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Body Language and Interviewing
Body Language Expert
Author, Speaker, Consultant, Spokesperson & Media Personality
Did you know a great majority of employment decisions are made within the first few minutes. Realize that during our conversations, especially the first minute, a very small portion of the first impression we give is via words. The remaining is based upon paralanguage; pitch, amplitude, rate, and voice quality of speech as well as body language. Click here for some tips interviewing.
1. Are recruiters aware of a candidate's body language?
Yes. Some are consciously and some are unconsciously. I have taught classes to managers on how to look for specific signs during interviews. The astute one's who are aware of the significance of body language will usually be looking for specific movements of comfortability, direct eye contact, interest, energy level, confidence, courteousness and honesty. The ones who do not consciously pick it up will just "feel" something for a candidate. This is why decisions are sometimes made within the first few minutes.
2. Depending on body language, what types of vibes can you pick up?
Vibes can be insecurity (lack of eye contact, poor posture), lying (lack of eye contact, scratching the face or ear), lazy (slump in chair), overbearing (sitting down before being asked to). Pointing feet in the direction of the exit (feet point to where the body wants to go). Rocking back and forth ( nervous).
Weak body language can cost you a job.
3. What are some of the most common body language flaws you have witnessed?
People getting into other's personal space, especially with poor hygiene. People closing their body language due to nervousness. Slumping onto a large chair instead of sitting close to the edge. Not enough eye contact or sometimes too much eye contact - what I like to call the "stalker stare". Looking angry sometimes also caused by nervousness and not have a "ready and relaxed face" - p;eople need to learn how to relax the entire face but especially the lips. Candidates adjusting their clothes during the interview or perhaps a woman adjusting her pantyhose.
4. What are some flaws candidates may not know they are committing?
Again, walking into someone's intimate zone which is 18 inches in front of them. Folding their arms which usually is perceived as defensive. Neglecting eye contact (looking at the area with the eye nose triangle) or the stalker stare which is too much eye contact directly in the eyes. Shaking a leg while sitting which gives an indication of bordeom, nervousness or insecurity. Crossing and recrossing the legs which also indicates unease. Rubbing the nose, face or ear - which sometimes gives the impression you are lying. Rubbing the back of the neck which is usually read as the candidate being bored (pain in the neck). Also, using space fillers such as um and uh are picked up quickly by interviewers and looked down upon. A silent pause gives the indication that you are really thinking about your answer and are confident enough to allow momentary silence. Fidgeting in general - while interviewing don't play with jewelry, don't twist your hair, don't jazz your legs, talk too loudly with hands, slump over in your seat, tap your pen, adjust your clothes or bring your hands to your face. Your voice should be strong - if it is too low you are giving the impression you are shy. If it is too loud you will give the impression you are overbearing. Find a happy medium. Also, Men should not rest one ankle on the other knee which sometimes indicates stubborness.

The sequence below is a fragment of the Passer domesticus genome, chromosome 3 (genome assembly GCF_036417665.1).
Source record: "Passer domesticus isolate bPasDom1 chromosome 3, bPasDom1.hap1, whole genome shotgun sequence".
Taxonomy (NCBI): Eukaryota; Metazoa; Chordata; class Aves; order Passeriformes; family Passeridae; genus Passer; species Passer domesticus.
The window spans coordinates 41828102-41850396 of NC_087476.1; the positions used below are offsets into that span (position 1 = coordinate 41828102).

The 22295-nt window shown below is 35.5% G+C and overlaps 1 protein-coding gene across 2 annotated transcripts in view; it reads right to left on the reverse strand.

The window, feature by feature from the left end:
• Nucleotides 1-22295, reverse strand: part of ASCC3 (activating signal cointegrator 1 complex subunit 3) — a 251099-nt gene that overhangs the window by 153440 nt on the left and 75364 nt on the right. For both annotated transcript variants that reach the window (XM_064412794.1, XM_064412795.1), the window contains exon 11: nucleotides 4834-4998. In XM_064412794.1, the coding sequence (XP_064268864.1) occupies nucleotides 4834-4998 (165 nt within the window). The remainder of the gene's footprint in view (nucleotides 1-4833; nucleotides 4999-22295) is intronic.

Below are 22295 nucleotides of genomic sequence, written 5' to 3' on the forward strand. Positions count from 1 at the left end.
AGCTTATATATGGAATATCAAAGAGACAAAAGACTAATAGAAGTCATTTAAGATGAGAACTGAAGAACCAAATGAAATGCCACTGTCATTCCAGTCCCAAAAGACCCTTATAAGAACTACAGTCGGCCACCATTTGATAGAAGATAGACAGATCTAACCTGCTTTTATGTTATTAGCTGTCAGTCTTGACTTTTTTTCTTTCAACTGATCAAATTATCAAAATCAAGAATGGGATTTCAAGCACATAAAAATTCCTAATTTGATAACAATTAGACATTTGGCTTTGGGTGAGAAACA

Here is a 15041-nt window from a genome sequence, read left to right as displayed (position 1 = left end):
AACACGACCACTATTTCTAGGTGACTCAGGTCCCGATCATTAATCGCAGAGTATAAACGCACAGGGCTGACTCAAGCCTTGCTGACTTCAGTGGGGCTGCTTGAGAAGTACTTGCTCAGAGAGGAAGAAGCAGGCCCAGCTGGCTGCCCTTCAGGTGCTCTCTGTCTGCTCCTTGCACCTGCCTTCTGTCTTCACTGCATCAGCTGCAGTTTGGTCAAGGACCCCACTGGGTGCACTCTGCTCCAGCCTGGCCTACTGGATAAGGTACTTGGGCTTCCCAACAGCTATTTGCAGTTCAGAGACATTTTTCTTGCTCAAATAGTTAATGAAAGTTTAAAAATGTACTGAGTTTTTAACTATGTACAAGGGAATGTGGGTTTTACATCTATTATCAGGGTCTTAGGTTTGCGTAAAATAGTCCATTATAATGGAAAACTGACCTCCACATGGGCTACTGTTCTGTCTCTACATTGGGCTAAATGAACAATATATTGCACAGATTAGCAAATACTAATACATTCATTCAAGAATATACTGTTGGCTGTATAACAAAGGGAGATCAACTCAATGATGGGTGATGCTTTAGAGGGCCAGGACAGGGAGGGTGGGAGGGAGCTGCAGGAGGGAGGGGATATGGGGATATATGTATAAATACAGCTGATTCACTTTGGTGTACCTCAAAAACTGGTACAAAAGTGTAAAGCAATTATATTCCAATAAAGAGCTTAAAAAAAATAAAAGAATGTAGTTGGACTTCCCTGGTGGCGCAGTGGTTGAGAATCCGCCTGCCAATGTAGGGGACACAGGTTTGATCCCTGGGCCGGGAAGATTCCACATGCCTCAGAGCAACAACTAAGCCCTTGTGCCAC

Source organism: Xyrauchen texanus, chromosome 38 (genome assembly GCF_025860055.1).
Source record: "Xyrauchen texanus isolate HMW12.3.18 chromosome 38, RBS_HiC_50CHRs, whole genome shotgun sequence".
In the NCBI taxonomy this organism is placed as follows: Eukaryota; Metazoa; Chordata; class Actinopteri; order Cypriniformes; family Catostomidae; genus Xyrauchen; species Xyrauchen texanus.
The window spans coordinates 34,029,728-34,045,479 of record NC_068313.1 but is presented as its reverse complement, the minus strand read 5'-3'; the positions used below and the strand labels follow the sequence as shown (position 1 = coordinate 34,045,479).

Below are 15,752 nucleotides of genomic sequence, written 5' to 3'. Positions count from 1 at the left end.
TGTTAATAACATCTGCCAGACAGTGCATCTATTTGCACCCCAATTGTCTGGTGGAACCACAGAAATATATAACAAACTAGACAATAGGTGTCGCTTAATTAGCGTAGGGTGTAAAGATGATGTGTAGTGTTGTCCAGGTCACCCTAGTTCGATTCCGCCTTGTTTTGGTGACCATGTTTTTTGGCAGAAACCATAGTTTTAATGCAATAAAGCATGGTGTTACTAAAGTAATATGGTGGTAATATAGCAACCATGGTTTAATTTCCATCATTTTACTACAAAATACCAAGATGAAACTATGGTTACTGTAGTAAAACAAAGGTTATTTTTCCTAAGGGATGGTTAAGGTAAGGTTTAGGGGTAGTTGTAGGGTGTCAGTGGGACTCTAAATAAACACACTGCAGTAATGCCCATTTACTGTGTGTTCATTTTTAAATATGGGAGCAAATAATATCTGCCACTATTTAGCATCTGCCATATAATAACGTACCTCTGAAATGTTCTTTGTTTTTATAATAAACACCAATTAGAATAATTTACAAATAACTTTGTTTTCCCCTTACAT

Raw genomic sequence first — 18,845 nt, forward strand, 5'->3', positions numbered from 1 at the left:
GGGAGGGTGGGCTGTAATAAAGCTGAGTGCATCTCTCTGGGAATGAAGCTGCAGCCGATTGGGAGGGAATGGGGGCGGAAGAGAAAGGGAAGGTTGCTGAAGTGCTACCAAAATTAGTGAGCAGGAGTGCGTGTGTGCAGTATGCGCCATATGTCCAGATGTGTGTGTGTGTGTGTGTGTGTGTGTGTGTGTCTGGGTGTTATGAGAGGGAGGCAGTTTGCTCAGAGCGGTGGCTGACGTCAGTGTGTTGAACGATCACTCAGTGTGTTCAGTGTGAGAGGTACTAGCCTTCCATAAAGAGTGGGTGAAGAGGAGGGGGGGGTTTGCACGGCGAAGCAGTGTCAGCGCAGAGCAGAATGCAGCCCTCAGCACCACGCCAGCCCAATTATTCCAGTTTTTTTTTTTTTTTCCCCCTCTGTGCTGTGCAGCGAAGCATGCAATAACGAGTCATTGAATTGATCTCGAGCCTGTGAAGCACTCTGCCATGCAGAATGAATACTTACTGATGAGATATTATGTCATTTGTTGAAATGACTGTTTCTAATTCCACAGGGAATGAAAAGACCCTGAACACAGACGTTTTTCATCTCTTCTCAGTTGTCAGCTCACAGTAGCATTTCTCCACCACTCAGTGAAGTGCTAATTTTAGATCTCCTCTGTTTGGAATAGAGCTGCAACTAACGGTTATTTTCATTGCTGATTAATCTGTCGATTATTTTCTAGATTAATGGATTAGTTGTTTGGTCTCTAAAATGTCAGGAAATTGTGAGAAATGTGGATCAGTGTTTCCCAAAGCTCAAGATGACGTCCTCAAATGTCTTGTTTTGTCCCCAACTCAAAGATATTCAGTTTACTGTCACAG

5. What are some examples of good body language?
Standing up straight. Open body language which means that nothing is crossed, your arms are at your sides, your legs are straight down and your face is smiling and inviting. Good handshake- strong and confident. A firm handshake should be pumped 2-3 times and then released. Handshakes should not be with two hands. Be aware of your hands and feet. Sitting with feet firmly planted on the floor (for women, perhaps ankles crossed). Relaxed hand position and proper gesticulations - always keeping your hands below your chin and within shoulder range. Make sure you maintain proper eye contact. You should be smiling when it is warranted - not during the entire interview. Proper head tilt and nod as well as leaning forward to show interest and enthusiasm.
6. Do you think nerves might influence someone's body language?
Absolutely. When we become nervous, we are not consciously aware of our bodies and what they are saying. When we are nervous we also tend to speak faster and at a higher pitch (because our vocal cords become stretched) which is usually picked up on by the interviewer.
Finally, go lightly on cologne and perfume - smells are very strong anchors - you don't want to walk into an interview wearing the same scent as the person who potentially dumped the interviewer the night before. Remember, proper speed of speaking, proper tone, proper pitch. Shoulders up and back, smile, confident walk and confident handshake.